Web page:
I like how they used a massive picture and then scaled it down in the IMG tag instead of just resizing the picture and putting it on the page. Very entertaining...!


You don't need to. It's a freemium model - paying a subscription gets you some extra features, like apps for mobile.


We all need to eat.


But it seems those music listeners in this thread are the type that prefer a single up-front cost over a recurring subscription.


From the site: Based on Java technology

Ugh.. lost me. I don't run Java anything anymore.


I hear a lot of people claim that, but the reality is that many people run applications they don't realize are Java, and a lot of the infrastructure you rely on runs Java behind it.

As a JavaEE architect/developer, I whole-heartedly agree that you shouldn't run Applets in your browser anymore. In fact, unsigned applets will no longer run after January of 2014, which will break a lot of the banking infrastructure and a couple important client applications at my day job.


This isn't even a java applet. It's java server side code. There is absolutely no reason for the former poster to boycott this aside from ignorant pig-headedness (and this is coming from someone who isn't exactly a fan of java himself)


what is that?


Well then, I guess you're going to miss out on some great technology for a pretty dumb reason.

Java may not be amazing, but it's hardly "so bad I literally won't ever use it."


not really... there are better alternatives that don't use java.


Thanks for the worthless comment!


I think he has a tiny point actually: I saw a number of people around me removing Java (or not installing it on new computers) after the numerous vulnerabilities reported recently. Just a data point but well - I wonder if this could affect sales of java-based product etc.


This is why. The never ending stream of security issues. The installer hijacking my browser search bar. The never ending nags about new versions, which hijack my browser all over again. It's just not worth it. I have removed Java from all my computers and will never install it again.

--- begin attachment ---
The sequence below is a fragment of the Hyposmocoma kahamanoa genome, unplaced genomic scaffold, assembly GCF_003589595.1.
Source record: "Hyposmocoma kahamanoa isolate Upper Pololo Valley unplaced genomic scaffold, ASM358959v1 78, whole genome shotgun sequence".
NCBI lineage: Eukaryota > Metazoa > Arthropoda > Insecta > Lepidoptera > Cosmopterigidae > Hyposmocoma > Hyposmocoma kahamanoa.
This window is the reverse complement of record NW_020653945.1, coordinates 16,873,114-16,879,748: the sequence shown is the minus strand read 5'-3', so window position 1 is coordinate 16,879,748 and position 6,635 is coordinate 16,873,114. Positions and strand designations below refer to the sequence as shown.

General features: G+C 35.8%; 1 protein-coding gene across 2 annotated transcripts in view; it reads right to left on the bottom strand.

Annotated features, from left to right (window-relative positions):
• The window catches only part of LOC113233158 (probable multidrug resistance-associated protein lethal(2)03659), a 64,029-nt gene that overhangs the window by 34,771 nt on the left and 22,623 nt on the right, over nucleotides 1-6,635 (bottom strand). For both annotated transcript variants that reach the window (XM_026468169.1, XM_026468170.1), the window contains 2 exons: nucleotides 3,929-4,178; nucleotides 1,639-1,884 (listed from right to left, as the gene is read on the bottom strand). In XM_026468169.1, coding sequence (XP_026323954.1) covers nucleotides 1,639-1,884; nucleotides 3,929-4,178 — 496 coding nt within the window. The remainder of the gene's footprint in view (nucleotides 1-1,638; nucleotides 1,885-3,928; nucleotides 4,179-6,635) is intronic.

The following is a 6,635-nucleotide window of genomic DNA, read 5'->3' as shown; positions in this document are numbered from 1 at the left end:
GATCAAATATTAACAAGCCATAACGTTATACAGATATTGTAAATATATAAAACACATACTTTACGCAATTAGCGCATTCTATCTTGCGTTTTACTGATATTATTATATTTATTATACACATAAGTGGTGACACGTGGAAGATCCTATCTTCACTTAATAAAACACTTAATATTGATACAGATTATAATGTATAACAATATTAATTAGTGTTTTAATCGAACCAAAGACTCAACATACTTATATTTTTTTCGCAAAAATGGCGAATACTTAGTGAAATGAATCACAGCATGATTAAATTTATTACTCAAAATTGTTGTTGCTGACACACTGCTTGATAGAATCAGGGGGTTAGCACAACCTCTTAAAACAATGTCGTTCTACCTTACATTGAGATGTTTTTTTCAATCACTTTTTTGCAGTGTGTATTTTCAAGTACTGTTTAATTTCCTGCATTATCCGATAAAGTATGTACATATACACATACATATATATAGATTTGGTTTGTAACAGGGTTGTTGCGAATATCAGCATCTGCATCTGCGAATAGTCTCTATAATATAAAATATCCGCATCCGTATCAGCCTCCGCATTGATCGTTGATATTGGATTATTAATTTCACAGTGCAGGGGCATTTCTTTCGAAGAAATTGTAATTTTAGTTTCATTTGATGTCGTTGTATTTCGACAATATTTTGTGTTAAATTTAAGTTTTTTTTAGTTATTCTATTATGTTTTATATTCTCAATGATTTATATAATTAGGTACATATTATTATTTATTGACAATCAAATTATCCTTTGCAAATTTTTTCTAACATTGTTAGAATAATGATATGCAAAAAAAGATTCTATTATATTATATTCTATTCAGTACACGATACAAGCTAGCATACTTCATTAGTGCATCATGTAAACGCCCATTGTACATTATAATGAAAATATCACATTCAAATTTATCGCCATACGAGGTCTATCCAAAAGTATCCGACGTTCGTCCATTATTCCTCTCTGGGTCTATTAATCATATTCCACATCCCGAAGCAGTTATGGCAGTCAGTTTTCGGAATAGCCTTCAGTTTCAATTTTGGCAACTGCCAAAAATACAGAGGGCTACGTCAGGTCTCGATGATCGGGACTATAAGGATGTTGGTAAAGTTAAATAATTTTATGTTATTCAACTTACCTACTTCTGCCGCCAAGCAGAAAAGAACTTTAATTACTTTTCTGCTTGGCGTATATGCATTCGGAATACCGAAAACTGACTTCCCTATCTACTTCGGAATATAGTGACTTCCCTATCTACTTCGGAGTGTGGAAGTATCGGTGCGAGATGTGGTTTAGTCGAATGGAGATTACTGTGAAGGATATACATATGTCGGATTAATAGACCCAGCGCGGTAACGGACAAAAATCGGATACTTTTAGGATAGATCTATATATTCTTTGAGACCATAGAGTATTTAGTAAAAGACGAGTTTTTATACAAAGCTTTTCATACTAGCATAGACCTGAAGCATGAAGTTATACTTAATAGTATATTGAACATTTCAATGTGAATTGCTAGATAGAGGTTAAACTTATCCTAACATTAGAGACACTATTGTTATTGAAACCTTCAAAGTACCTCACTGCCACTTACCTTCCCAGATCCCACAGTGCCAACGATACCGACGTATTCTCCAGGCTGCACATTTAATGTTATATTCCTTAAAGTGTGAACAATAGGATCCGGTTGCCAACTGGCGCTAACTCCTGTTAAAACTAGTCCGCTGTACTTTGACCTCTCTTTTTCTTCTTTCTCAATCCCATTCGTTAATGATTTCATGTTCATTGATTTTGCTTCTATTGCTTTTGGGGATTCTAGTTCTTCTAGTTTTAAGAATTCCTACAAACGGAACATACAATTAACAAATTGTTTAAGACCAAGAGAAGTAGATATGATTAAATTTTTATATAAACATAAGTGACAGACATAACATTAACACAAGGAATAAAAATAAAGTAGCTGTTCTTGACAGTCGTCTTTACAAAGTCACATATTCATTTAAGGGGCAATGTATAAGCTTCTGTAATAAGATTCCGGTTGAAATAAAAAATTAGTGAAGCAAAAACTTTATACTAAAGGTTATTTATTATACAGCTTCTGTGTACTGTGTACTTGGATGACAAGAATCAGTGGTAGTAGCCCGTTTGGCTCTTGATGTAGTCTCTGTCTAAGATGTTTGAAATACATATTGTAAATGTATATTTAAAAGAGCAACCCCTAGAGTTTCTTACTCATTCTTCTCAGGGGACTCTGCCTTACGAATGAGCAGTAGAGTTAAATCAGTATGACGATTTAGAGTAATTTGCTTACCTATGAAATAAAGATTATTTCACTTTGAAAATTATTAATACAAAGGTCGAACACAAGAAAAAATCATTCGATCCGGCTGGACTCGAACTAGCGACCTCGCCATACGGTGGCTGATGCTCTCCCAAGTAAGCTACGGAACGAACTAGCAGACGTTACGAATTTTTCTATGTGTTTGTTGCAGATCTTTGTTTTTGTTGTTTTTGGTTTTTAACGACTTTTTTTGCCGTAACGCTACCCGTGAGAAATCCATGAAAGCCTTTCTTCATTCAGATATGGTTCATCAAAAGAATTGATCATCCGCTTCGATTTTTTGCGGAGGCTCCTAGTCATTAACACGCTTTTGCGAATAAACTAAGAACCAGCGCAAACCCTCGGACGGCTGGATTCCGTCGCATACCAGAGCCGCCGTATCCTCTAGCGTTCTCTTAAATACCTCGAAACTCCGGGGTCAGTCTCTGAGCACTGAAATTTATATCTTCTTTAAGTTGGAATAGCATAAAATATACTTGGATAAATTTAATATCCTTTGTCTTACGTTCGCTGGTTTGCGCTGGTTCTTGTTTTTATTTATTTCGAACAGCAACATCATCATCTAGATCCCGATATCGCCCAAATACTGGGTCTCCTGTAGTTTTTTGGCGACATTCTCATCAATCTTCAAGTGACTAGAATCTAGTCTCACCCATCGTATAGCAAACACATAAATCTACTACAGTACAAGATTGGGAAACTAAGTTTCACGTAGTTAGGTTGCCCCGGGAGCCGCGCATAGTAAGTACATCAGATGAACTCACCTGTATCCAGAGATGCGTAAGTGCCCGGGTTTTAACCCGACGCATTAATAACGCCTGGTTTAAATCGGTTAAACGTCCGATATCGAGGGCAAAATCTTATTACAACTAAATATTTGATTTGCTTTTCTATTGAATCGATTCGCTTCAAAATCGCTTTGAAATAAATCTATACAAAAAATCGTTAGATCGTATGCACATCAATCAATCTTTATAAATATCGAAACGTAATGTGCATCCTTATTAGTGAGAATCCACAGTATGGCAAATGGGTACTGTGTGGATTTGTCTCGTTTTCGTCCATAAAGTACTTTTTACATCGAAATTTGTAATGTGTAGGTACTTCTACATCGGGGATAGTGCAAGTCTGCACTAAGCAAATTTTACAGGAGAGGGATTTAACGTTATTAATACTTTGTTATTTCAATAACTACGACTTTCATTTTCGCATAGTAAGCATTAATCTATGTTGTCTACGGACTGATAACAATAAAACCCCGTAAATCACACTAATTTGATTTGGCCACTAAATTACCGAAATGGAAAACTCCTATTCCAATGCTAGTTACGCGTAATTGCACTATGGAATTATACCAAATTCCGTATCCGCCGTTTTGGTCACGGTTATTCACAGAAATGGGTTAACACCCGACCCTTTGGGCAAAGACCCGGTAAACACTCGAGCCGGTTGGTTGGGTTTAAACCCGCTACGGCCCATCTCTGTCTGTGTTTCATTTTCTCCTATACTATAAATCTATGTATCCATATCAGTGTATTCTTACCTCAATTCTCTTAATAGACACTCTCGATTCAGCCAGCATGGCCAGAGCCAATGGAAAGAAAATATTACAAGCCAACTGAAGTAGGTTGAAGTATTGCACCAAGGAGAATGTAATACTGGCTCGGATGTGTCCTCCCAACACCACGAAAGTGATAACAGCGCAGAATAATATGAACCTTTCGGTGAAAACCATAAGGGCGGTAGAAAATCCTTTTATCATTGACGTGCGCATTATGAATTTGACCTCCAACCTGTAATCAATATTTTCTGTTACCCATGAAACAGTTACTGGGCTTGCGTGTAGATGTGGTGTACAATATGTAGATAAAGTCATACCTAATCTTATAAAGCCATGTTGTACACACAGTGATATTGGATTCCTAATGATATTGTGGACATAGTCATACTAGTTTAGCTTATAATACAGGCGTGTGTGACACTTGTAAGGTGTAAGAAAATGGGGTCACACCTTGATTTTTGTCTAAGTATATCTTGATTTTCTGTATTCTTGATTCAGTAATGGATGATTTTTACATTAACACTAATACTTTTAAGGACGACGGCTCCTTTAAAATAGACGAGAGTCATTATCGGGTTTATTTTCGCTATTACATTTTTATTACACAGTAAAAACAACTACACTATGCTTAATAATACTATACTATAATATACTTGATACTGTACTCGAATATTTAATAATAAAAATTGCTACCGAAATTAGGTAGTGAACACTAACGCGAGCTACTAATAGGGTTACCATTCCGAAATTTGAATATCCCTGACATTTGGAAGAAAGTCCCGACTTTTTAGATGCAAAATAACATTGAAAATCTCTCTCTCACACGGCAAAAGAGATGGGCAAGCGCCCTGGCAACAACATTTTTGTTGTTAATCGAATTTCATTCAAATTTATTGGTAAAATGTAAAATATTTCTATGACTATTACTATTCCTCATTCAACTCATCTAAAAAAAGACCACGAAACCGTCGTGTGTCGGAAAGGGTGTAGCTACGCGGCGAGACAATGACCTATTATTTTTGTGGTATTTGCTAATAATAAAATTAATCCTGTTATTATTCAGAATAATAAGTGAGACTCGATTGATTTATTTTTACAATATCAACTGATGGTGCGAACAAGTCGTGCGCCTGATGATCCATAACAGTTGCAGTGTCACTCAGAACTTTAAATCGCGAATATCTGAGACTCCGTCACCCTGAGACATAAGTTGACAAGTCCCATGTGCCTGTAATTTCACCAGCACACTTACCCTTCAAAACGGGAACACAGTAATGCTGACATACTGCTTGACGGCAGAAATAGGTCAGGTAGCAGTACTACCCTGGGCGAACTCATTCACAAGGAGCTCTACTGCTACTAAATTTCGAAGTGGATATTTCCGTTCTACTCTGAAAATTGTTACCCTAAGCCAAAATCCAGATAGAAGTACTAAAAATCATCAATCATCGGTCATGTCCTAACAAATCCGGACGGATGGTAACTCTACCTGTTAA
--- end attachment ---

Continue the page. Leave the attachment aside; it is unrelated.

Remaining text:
I fully realize many web sites and services are implemented in Java, that's not what I was talking about. I will not install or run anything that needs Java. Period.


You can run Java applications and secure them from the web. Just disable Java applets from your browser (most have an option in the browser itself; those that don't will have extensions to do the same - like you would to block Flash plugins)


Just don't install a java plugin for the browser. Simple.


I've never ever had this problem, but I also run OpenJDK, so...


right, you don't run Java. Java is everywhere so unless you live in the jungle I'm quite sure you use it everyday.


One can very easily not run any desktop Java apps, and not run any applets. That's what he meant, and that's what matters.

Who cares if he still uses some website that is build on servlets server side, or if his tv/car/fridge has a Java running CPU? That's totally besides the point.